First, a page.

2nd-largest Doctor’s Group Endorses Improved Medicare for All as a Necessary Reform

“This paper is part of the American College of Physicians’ policy framework to achieve a vision for a better health care system, where everyone has coverage for and access to the care they need, at a cost they and the country can afford. Currently, the United States is the only wealthy industrialized country that has not achieved universal health coverage. The nation’s existing health care system is inefficient, unaffordable, unsustainable, and inaccessible to many. Part 1 of this paper discusses why the United States needs to do better in addressing coverage and cost. Part 2 presents 2 potential approaches, a single-payer model and a public choice model, to achieve universal coverage. Part 3 describes how an emphasis on value-based care can reduce costs.

In this position paper, the American College of Physicians (ACP) proposes coverage and cost-of-care–related strategies to achieve a better U.S. health care system. The ACP’s vision, outlined in an accompanying call to action (1), includes 10 vision statements, 5 of which are particularly relevant to the policies discussed in this paper (Figure). The companion papers address improving payment and delivery systems (2) and social determinants of health and reducing barriers to care (3). Together, these papers provide a policy framework to achieve ACP’s vision for a better U.S. health care system.

Although the United States leads the world in health care spending, it fares far worse than its peers on coverage and most dimensions of value. Cost and coverage are intertwined. Many Americans cannot afford health insurance, and even those with insurance face substantial cost-related barriers to care. Employer-sponsored insurance is less prevalent and more expensive than in the past, and in response, deductibles have grown and benefits have been cut. The long-term solvency of U.S. public insurance programs is a perennial concern. The United States spends far more on health care administration than peer countries. Administrative barriers divert time from patient care and frustrate patients, clinicians, and policymakers. Major changes are needed to a system that costs too much, leaves too many behind, and delivers too little.”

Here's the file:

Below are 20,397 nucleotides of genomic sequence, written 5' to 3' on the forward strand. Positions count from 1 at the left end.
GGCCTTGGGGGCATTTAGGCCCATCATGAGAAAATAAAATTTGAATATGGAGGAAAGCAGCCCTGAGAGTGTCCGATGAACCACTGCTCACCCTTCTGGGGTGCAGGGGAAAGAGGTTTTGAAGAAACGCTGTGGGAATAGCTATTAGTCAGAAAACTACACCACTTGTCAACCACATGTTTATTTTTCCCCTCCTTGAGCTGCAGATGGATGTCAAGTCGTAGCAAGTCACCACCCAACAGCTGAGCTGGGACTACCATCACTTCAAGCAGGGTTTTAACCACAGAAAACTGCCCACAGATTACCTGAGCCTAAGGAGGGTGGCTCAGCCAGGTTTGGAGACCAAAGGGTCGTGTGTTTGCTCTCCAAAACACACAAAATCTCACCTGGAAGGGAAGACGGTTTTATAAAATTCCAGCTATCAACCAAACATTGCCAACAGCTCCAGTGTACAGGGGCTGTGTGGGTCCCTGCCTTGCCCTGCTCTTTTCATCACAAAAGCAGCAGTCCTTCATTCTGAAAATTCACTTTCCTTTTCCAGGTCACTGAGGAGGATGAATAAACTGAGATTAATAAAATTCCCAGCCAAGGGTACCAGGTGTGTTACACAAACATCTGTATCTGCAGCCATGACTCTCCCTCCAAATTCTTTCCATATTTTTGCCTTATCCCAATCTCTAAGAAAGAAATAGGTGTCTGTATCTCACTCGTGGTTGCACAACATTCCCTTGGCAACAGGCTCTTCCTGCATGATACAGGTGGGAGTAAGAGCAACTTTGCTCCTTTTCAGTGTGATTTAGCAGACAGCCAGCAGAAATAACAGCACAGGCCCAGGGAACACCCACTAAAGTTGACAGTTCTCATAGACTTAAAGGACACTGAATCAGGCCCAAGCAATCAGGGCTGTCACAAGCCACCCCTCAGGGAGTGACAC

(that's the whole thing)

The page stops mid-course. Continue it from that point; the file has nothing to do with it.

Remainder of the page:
“…A single-payer financing approach could achieve ACP’s vision of a system where everyone will have coverage for and access to the care they need, at a cost they and the country can afford. It also could achieve our vision of a system where spending will have been redirected from health care administration to funding coverage, research, public health, and interventions to address social determinants of health.A single-payer financing approach could also achieve other key policy objectives, including portability, lower administrative costs and complexity, lower premiums and cost sharing, lower overall health care system costs, better access to care, and better health outcomes, depending on how it is designed and implemented.”

Source:https://doi.org/10.7326/M19-2415
Crowley R, Daniel H, Cooney TG, et al, for the Health and Public Policy Committee of the American College of Physicians. Envisioning a Better U.S. Health Care System for All: Coverage and Cost of Care. Ann Intern Med. 2020;172:S7–S32.

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